Friday, December 29, 2006
The latest issue of Sierra, the Club's award-winning magazine, focuses on smart solutions to our energy predicament. "Everything hinges on our ability to somehow gracefully make the jump from fossil fuel to ... something else," writes author Bill McKibben in the opening story, "Energizing America." While McKibben's piece serves as introduction, the articles that follow drill down to specifics, examining alternatives ranging from nukes to "negawatts." In the online edition of the magazine, you'll also find several web-only features, from the Green Life blog to the ever-popular Mr.Green's Mailbag as well as an updated guide to 'picking your poison' -- a run-down of the oil companies, from bad to worse.
Wednesday, December 27, 2006
To cap off months of reporting in their Energy Challenge series, the New York Times is hosting an online Reader Forum on Energy and the Environment. Staff science reporters, including Felicity Barringer and Andrew Revkin, as well politicians and academics. At the time of this writing, the latest post is from NYU physicist Marty Hoffert. He writes:
The late Nobel laureate Rick Smalley observed that even though our civilization has many problems, energy is central to all of them. Questions that begin Âwhat is?Â are often the wrong ones; the better question begins Âwhat could possibly be?Â Spurred by World War II, the United States rapidly accelerated technological change-from biplanes to jets, from laboratory U-235 fission to Hiroshima, from microwaves to radar-all in less than a decade. The coming battle for a sustainable energy infrastructure will require every bit as much a team effort by government, researchers and industry. We know where we must go eventually, when fossil fuels finally dry up. Why not head there now?
Thursday, December 21, 2006
End o' the year, folks. Time to take stock. You know that whole John Lennon/So This is Christmas, What Have We Done bit?
A headline in the Guardian declares this "the year the world woke up" to climate change. I hope that's correct, but I can't help but think of Theodore Roethke's poem -- the one that goes, "I wake to sleep / and take my waking slow." It seems to me we've been awfully slow to rouse from slumber.
We need to rise and shine if we hope to pass along a livable world to future generations. I know that still sounds like Chicken Little hysteria in some (increasingly lonely) corners, but so be it. For the record, I sincerely hope they -- the dogged skeptics and blind optimists -- are right and the rest of us are wrong, but things sure don't look good.
The world is changing at a frightening clip, and the evidence of that is everywhere. The North Pole will soon be ice-free in summer, say scientists, and equally ominous signs have been observed across Africa and Australia's wheat belt and the Alps and just about everywhere else you can think of. (Yeah, I know, that's why they call it global warming.)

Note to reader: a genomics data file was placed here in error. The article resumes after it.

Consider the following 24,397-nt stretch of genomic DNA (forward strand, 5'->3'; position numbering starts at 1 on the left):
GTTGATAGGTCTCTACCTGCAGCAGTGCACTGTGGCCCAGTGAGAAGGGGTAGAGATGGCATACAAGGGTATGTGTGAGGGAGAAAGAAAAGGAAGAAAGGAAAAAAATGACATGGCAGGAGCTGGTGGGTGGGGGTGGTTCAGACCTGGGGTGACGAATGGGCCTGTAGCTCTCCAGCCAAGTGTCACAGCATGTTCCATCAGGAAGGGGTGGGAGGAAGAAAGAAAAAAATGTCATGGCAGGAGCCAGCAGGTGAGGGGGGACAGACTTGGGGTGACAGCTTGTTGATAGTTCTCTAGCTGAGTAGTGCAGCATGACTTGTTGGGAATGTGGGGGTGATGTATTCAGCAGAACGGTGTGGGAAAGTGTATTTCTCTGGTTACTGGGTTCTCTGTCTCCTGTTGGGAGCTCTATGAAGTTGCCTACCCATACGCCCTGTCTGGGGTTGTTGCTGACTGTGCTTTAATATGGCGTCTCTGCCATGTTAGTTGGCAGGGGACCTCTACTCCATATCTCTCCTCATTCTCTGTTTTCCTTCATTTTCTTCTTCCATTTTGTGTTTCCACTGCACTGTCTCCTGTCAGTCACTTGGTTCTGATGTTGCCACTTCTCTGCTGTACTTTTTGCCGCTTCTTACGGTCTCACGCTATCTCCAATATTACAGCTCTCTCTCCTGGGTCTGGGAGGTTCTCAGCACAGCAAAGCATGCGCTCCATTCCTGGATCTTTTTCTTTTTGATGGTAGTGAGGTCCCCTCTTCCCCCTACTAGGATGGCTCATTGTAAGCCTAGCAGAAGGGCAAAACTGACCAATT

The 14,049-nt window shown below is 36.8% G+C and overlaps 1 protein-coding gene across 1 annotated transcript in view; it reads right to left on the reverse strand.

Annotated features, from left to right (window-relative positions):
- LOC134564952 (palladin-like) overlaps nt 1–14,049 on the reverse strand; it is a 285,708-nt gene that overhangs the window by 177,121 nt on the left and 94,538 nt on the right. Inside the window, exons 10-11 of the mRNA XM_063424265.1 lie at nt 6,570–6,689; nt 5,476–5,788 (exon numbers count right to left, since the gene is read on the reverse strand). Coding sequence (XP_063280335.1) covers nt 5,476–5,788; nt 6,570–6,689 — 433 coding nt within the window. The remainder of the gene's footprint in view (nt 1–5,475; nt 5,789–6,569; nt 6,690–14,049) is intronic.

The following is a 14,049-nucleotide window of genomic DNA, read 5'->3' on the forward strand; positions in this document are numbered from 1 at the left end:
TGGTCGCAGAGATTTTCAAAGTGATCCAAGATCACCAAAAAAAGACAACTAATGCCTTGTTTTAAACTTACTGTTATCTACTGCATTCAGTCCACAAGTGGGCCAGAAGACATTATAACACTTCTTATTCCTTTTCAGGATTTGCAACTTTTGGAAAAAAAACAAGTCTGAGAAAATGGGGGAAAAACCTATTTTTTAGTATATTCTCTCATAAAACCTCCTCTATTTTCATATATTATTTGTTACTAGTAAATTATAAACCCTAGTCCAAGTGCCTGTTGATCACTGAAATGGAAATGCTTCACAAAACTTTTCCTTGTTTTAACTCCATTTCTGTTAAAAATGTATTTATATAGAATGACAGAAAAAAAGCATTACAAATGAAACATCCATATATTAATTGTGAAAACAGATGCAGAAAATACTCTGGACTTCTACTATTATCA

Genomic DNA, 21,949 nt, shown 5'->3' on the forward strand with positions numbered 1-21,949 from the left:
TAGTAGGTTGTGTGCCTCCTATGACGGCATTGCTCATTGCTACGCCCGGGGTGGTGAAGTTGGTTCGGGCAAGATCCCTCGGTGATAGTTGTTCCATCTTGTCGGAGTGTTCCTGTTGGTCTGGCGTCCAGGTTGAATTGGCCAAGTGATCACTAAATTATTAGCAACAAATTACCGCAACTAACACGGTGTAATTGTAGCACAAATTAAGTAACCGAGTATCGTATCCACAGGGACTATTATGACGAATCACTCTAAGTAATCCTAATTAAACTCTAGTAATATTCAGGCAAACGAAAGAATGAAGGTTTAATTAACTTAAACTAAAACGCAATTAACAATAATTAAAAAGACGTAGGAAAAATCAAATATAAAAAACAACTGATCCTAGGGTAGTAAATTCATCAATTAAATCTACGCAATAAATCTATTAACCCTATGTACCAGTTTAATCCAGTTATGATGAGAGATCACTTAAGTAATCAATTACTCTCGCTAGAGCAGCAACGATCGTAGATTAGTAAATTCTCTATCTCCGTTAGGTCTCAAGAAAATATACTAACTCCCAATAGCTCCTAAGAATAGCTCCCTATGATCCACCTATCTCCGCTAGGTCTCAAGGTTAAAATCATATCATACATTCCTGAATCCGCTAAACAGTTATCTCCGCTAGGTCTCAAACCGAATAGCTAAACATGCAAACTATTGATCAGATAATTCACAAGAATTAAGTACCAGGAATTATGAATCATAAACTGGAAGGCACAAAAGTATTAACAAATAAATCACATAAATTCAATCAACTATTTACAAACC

The animal kingdom is sending us signals as well, responding to climate change in marked and myriad ways. Just today, for example, I read that the bears in the Cantabrian mountains of Spain have stopped hibernating. And the BBC recently ran a special about the upward migration of many mountain species, some of which, like the Gelada Baboons of the Ethiopian Highlands (pictured), are literally running out of room.
Any one such phenomenon could be brushed off as insignificant, but the pattern is harder to deny. The list of observed animal migrations and changing plant ranges could go on for paragraphs if not pages. But perhaps the most alarming change being witnessed is a marked slow-down in phytoplankton production tied to rising ocean temperatures.
So, ... it's almost 2007 and we're finally waking to all this and it's a bit like waking up to a nightmare. It's understandable that we'd rather go back to sleep and dream happier dreams. But that would be a mistake. We've got to knuckle down, get to work, put our noses to the grindstone (and every other locker-room cliche you can think of) if we're to get through this. And I think we will. And anyway, we've got to try, even if it means groping our way through the darkness. As Roethke says in his poem: "I learn by going where I have to go."
Whatever the hell it was he meant by that.
'Til next year, adios.
Wednesday, December 20, 2006
Free, While Supplies Last
Over at Boing Boing, the mother of all blogs, Xeni (Is too her real name) Jardin reports that the National Science Teachers Association (NSTA) turned down an offer of 50,000 free copies of An Inconvenient Truth from Participant Productions. Digging a little deeper, I find this item in the Los Angeles Times, which explains a bit more. Seems the NSTA sent an email, respectfully declining, in which it was explained that, "There is strong consensus that we should pass on this," in part due to concerns about the possible perception that accepting might seem like a political endorsement but also that it would place "unnecessary risk upon the capital campaign, especially [with] certain targeted supporters." In other words, big donors like Exxon Mobil and Shell might yank their support. That seems like a pretty safe bet. The only real surprise here is the NSTA's candor. In any case, here's the public service announcement: The 50,000 DVDs are still up for grabs, free to any educator who wants one for the classroom. Get 'em while they're hot.
Tuesday, December 19, 2006
Those of you who have followed the last two posts about last week's climate panel may be interested to see footage from the actual event. And thanks to the magic of 'the Internets,' you can here.
Monday, December 18, 2006
The Moral Challenge